King’s Theatre, Edinburgh *** | Oran Mor, Glasgow ***
However sensational the life, though, there remains something slightly awkward about the structure of the play, which tells the tale of a nice young London gel, Cecily Harrington, who is working in a boring office job, sharing a Bayswater flat with her sensible friend Mavis, and preparing to marry her stodgy fiance Michael, who has been away in Sudan for three years.
On the day of his return, though, the restless Cecily meets an American called Bruce Lovell, who comes to view the flat; within hours, they have fallen in love, Michael has been ditched, and Cecily has started a new life.All of this takes about 50 minutes to explain, with much posh wittering between Mavis and Cecily’s silly and snobbish Aunt Ethel; and try as they may, the combined talents of director Lucy Bailey, designer Mike Britton, lighting man Oliver Fenwick and composer Richard Hammarton – who provides many dark chords and sudden shocks to accompany the sinister, transparent sliding walls of the set – can’t make this seem like much more than a long and none-too-exciting piece of exposition.
All of which suggests that the play should really begin at the starting-point of the second act, which takes place in the idyllic country cottage to which Cecily and Bruce have retreated after their sudden marriage. The background could easily be explained in a few lines of chat, then we could plunge straight into the real stuff of the drama, which concerns the rapid deteriorating of Bruce’s mood and health, his increasingly jealous and controlling behaviour towards Cecily, and his eventual unmasking as a psychopath spiralling towards violence.
As it is, the play’s crisis is played out in a shocking and slightly unconvincing rush, in the last ten minutes of a two-hour evening. And although Helen Bradbury as Cecily and Sam Frenchum as Bruce do their best to make the drama work, we’re left with a sense of an Agatha Christie story lost in time somewhere between 1920 and 1950, unsure of its social resonances, and structured so that it wastes too much time setting up its own storyline, and not enough developing that rich sense of society’s sinister undercurrents, at any given moment in history, that haunts Agatha Christie’s work at its best.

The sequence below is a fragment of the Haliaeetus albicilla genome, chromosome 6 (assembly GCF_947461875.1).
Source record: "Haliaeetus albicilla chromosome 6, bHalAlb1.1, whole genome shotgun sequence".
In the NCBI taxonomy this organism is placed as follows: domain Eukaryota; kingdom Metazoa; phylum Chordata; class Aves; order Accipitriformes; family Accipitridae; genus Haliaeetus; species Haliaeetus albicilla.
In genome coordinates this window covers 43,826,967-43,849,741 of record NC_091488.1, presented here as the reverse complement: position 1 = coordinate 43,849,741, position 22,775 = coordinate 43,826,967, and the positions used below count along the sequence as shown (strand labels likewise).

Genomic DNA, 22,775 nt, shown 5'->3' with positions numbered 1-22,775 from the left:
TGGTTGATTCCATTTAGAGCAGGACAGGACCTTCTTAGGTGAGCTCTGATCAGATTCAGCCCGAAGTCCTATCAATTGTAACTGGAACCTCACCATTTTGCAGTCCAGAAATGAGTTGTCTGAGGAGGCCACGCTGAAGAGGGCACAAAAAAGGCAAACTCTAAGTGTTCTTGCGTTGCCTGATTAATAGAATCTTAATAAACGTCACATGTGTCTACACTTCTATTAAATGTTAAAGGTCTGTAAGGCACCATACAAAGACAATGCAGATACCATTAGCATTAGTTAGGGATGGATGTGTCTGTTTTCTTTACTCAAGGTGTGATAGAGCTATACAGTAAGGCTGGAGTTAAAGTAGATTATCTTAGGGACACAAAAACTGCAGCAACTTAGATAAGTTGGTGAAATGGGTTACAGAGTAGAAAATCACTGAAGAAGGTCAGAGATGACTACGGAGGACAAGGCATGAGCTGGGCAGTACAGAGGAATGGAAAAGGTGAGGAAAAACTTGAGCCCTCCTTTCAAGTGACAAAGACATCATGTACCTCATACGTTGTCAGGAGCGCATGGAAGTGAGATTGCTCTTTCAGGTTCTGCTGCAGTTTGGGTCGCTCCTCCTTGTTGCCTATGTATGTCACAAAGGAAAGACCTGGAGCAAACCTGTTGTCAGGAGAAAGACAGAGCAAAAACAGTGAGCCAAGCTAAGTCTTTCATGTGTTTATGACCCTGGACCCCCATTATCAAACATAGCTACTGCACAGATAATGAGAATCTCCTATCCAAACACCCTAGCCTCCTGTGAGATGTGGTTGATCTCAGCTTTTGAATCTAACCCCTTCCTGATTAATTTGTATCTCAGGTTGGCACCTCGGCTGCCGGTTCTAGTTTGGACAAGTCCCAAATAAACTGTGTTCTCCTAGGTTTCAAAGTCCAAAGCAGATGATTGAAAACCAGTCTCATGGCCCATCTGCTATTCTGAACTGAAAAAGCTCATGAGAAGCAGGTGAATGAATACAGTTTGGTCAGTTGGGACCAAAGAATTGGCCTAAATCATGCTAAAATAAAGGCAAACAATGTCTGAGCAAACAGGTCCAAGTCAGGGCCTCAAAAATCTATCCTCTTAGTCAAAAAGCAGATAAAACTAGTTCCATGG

If it’s June, it must be time for the annual Play, Pie And Pint mini-musicals season; and here, right on cue, comes rising star of Scottish theatre Brian James O’Sullivan, with a daft but excessively witty 60-minute musical about life in ancient Athens in the fifth century BC. Tom Urie is Strepsiades, a widowed Dad with a sulky teenage son called Pheidippides, who keeps going out and getting drunk, running up serious debts, and staring at his little etching-slate whenever his Dad tries to talk to him.
Salvation comes in the shape of Socrates’s Thinkery, a home of moral philosophy and logical speculation which happens to be at the end of their street.
And if the story of Pheidippides’ getting of wisdom is wafer-thin, and some of the songs distinctly cheesy – in standard 21st century musical style – the detail of the script and lyrics is witty and inspired enough to keep the audience more than entertained; while a vintage cast that also includes Jimmy Chisholm as Socrates, Sandra McNeeley as no-nonsense house-slave Zenobia and Nathan Byrne as a gangly Pheidippides, keeps the show on the road in glorious summer style.
Love From A Stranger is at the King’s Theatre, Edinburgh, today and tonight, and the Theatre Royal, Glasgow, from 26-30 June. The Thinkery’s final performance at Oran Mor is today.